Allergies in Dogs

Itch and Scratch, Itch and Lick, Itch and Bite, Itch and Be Miserable

What drives your clients crazier than their dog that constantly scratches, licks, bites at itself and looks pathetic? Your clients will do anything to give their dog some relief so they both can get some rest.

You can help your clients realize that dogs get allergic to the many of the same things as people. Unlike people who sneeze, cough, have a runny nose, teary eyes or worse yet, asthma, dogs usually do not show their allergy symptoms the same way. Most of the reactions in dogs is via their skin.

The most common things dogs are allergic to are:

  • Environmental floaties like molds, pollen and dust
  • Flea saliva
  • Food ingredients

Clients understand environmental allergies – calling it hay fever and it may be seasonal. For the “flenial” client, you may have to find an elusive flea or show that wet flea dirt is really blood. Helping clients manage food allergies takes a lot of patience and discipline for everyone on the veterinary team.

No matter what the cause, these poor dogs scratch, bite, and lick at themselves. Many dogs will compulsively scratch at their ears or lick their feet even creating painful sores. And that causes other problems to manager.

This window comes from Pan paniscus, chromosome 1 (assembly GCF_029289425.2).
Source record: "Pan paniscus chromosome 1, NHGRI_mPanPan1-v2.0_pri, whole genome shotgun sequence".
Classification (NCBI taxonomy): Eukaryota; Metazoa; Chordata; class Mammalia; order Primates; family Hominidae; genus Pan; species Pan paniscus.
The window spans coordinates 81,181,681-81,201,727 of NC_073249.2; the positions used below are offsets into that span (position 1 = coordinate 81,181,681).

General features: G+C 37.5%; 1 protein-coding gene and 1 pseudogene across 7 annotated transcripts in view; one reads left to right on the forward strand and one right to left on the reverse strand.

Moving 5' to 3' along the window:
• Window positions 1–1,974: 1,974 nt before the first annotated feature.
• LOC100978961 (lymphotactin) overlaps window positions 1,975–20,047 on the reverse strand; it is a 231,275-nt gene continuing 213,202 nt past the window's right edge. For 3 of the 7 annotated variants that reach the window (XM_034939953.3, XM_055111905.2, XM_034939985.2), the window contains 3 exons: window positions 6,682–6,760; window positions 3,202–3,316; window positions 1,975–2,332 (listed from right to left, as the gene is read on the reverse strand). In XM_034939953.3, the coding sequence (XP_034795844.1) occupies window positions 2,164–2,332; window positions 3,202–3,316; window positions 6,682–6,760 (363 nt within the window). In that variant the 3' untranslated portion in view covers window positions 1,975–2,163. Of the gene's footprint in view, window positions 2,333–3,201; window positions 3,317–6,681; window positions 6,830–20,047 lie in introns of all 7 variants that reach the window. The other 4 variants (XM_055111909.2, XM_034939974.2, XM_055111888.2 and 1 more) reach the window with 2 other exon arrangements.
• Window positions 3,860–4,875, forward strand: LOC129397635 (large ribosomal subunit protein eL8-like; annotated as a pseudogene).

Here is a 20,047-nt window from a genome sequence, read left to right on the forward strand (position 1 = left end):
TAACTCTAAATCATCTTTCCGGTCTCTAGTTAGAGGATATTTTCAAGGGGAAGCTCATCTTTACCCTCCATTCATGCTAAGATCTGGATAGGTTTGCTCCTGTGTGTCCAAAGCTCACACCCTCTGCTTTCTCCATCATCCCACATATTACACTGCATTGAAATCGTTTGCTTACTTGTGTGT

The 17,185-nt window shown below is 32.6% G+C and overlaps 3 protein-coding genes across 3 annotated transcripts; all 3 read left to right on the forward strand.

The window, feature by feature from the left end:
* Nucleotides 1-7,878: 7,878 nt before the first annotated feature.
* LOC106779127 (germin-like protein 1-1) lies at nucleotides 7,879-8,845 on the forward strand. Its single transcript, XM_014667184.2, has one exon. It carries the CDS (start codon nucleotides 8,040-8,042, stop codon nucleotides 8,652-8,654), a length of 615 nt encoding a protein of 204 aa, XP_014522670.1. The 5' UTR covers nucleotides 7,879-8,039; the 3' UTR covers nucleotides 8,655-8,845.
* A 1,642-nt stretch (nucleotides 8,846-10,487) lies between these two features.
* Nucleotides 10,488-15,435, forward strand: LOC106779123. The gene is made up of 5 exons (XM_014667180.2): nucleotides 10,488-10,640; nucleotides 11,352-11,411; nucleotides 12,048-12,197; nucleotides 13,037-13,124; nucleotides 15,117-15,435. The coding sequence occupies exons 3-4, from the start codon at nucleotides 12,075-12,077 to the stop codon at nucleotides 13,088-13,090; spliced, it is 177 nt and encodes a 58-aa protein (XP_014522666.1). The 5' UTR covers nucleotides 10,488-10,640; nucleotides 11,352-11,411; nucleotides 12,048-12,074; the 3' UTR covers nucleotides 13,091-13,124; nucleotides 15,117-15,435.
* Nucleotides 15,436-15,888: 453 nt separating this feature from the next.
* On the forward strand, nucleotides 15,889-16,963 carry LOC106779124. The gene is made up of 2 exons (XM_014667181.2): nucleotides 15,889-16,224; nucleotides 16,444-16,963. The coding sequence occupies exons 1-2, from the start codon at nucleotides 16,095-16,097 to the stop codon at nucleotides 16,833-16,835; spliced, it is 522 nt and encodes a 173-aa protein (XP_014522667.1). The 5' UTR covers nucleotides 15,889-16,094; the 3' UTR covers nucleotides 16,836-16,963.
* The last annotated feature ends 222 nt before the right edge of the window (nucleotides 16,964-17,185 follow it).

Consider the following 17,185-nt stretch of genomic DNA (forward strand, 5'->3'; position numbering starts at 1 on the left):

Besides trying to eliminate or reduce the cause of the allergies and offering systemic treatment, clients really want to do something to help their itchy dog. They want to help relieve the irritating cycle of itch and scratch and improve their dog’s quality of life. Regular bathing with an oatmeal-based product along with a moisturizing conditioner can help make the dog and the owner feel better. Even a quick cleansing with some medicated wipes can bring temporary relief.

Encourage your client to keep working with your veterinary team and not to give up on their itchy dog. It will be worth the effort for them both to rest easy.